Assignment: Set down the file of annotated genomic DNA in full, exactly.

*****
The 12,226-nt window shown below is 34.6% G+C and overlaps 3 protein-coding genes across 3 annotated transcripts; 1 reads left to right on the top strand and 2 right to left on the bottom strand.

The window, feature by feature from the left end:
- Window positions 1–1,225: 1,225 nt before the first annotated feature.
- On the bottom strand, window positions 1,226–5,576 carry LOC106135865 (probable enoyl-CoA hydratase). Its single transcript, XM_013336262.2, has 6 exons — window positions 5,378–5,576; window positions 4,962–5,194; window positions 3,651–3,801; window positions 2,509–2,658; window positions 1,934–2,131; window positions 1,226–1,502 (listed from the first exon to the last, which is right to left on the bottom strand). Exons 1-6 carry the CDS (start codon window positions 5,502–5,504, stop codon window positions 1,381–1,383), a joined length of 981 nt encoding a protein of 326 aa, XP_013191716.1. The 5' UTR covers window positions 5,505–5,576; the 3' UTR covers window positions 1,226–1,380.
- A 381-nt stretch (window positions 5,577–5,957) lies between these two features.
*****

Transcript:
The 12,226-nt window shown below is 34.6% G+C and overlaps 3 protein-coding genes across 3 annotated transcripts; 1 reads left to right on the top strand and 2 right to left on the bottom strand.

The window, feature by feature from the left end:
- Window positions 1–1,225: 1,225 nt before the first annotated feature.
- On the bottom strand, window positions 1,226–5,576 carry LOC106135865 (probable enoyl-CoA hydratase). Its single transcript, XM_013336262.2, has 6 exons — window positions 5,378–5,576; window positions 4,962–5,194; window positions 3,651–3,801; window positions 2,509–2,658; window positions 1,934–2,131; window positions 1,226–1,502 (listed from the first exon to the last, which is right to left on the bottom strand). Exons 1-6 carry the CDS (start codon window positions 5,502–5,504, stop codon window positions 1,381–1,383), a joined length of 981 nt encoding a protein of 326 aa, XP_013191716.1. The 5' UTR covers window positions 5,505–5,576; the 3' UTR covers window positions 1,226–1,380.
- A 381-nt stretch (window positions 5,577–5,957) lies between these two features.